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New German GAAP regulations for the valuation of pension provisions / Fiscal unities in Germany in jeopardy over potentially non-compliant execution of profit and loss transfer agreement

 

Background

New accounting regulations for pension accruals have been introduced with the German transformation of EU-Directive 2014/17/EU. New rules entered into force on 21st March 2016 and amended accounting rules on pension provisions according to Sec. 253 Para 2 HGB.

Previously, pension provisions were usually valued according to the individual pension maturity discounted with the average market rate of the last seven years (instead of the individual maturity a lump-sum maturity of 15 years was also accepted). Due to the current low-interest-rate phase following the financial and economic crisis in 2007/2008, the average market rate significantly decreased, resulting in substantial increases to pension provisions being required.

New regulation for determining the interest rate for discounting purposes

Now, with the introduction of the new rules, companies are allowed to valuate the pension provisions with an average interest rate based on the last ten financial years. In practice, extending the rolling average period for determining the average interest rate will result in significant reliefs regarding the pension provisions which are directly recognized in the P&L.

Going along with this a distribution ban for the amounts resulting from the revaluation of the pension provisions was incorporated into the law (Sec. 253 Para 6 HGB). The distribution ban is linked to the difference that results from the extended average period. Profits may only be distributed if any remaining reserves (plus profit carried forwards and minus loss carried forwards) at least equal to the difference. This mechanism conforms to the distribution ban as set out in Sec. 268 Para 8 HGB introduced by the Accounting Law Modernization Act (BilMoG).

Unresolved determination of profit to be transferred

An unresolved issue of the new regulation arises in relation to the implementation of profit and loss transfer agreements, which are usually tax-motivated. Whilst Sec. 301 German Stock Corporation Act (AktG) refers to the distribution ban as set out in Sec. 268 Para 8 HGB and therefore limiting the profit transfer by law, a reference to the newly introduced distribution ban in Sec. 253 Para 6 HGB is missing. For the purpose of Sec. 14 Corporate Income Tax Law (KStG), which demands the factual execution of the profit transfer agreement by transferring the “full profit”, it is unclear, whether or not the profit transfer also includes the difference that is not distributable pursuant to Sec. 253 Para 6 HGB. As the new regulations may apply to the financial statements as of 31st December 2015, this issue is highly topical.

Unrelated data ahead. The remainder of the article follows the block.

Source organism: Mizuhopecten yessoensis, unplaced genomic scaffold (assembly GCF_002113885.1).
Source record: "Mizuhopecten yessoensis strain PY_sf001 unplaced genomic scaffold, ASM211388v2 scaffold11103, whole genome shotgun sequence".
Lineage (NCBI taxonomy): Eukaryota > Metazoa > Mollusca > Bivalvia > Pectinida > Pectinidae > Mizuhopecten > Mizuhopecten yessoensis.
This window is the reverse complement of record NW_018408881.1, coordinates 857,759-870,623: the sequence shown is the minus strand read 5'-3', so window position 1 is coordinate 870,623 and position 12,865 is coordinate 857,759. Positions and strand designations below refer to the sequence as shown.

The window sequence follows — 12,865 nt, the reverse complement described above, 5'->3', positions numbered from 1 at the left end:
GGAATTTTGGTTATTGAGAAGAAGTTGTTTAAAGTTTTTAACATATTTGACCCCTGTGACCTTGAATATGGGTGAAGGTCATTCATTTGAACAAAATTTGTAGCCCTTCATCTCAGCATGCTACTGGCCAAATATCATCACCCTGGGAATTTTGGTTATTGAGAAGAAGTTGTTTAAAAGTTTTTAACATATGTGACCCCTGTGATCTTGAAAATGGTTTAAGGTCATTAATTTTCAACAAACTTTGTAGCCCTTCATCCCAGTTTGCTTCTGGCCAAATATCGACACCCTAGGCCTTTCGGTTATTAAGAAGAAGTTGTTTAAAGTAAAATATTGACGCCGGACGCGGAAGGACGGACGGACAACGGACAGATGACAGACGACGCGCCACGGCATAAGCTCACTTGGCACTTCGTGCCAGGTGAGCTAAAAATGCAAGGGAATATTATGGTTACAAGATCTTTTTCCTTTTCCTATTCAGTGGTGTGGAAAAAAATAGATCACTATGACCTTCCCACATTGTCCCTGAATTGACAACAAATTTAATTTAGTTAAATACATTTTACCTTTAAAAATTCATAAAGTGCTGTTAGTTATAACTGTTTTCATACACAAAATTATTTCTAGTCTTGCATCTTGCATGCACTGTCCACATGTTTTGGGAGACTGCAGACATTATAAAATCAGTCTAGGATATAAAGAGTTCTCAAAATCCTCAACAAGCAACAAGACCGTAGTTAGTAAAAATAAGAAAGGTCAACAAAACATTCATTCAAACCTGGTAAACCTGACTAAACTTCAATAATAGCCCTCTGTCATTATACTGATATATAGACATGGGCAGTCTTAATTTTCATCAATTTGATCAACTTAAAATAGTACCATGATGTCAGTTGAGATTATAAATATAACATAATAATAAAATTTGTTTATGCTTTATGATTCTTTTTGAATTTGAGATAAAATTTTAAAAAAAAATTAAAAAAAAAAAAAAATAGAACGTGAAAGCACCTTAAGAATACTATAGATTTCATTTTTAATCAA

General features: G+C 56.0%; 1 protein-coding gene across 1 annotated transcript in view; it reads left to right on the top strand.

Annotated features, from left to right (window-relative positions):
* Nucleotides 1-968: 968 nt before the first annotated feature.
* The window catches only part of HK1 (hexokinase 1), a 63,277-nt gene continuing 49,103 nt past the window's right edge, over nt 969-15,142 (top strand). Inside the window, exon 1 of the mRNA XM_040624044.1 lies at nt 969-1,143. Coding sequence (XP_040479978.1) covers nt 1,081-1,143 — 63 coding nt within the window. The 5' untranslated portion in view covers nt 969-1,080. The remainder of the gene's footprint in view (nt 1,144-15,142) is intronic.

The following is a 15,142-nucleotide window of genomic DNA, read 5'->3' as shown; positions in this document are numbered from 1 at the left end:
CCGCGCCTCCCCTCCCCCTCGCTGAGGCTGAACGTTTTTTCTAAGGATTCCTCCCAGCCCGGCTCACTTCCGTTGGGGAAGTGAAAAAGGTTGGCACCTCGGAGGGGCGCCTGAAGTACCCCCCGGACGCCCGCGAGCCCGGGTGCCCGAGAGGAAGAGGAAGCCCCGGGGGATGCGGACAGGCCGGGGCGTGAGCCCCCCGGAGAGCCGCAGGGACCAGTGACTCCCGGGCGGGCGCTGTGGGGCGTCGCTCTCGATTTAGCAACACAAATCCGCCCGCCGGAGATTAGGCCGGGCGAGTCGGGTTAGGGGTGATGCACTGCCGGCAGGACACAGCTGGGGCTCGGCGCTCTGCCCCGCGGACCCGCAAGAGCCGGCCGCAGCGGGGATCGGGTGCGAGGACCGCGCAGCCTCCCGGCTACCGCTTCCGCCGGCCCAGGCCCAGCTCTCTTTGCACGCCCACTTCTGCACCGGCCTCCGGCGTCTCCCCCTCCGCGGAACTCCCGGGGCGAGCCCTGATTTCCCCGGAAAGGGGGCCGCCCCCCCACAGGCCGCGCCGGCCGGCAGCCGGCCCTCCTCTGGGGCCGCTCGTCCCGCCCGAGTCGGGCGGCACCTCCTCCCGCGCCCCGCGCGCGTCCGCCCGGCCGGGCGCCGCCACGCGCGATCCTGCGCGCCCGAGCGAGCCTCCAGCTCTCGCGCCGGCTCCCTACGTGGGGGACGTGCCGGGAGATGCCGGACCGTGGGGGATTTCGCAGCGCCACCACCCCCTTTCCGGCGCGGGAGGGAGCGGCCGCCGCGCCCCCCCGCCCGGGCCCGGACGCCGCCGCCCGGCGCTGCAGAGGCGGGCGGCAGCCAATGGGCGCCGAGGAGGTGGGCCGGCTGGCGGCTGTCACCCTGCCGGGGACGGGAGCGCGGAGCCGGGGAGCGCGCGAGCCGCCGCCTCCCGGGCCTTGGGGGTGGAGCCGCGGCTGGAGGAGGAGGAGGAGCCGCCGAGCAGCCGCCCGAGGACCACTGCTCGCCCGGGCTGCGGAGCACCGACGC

(Preliminary) Interpretation of the Federal Ministry of Finance (BMF)

The above mentioned issue was addressed during the legislative procedure, but has not finally been clarified. However, the Federal Ministry of Finance (BMF) has given a preliminary assessment to a Member of the German Parliament and prefers a literal interpretation of the new regulation. Thus, as there is no explicit limitation of the distributable profits and the profit and loss transfer agreement, such agreement is only considered “factually executed” when the non-distributable difference is transferred as well. Otherwise the fiscal unity would, under the ministry’s guidance, have to be denied. In the interest of legal certainty, however, the BMF should promptly clarify its position by means of an official BMF circular.

Dr. Axel Bödefeld

Partner

Telephone: +49 221 2091 543
Telefax: +49 221 2091 333

axel.boedefeld@oppenhoff.eu

USA

Dr. Gunnar Knorr

Partner

Telephone: +49 221 2091 541
Telefax: +49 221 2091 333

gunnar.knorr@oppenhoff.eu

Marc Krischer, LL.M.

Partner

Telephone: +49 221 2091 481
Telefax: +49 221 2091 333

marc.krischer@oppenhoff.eu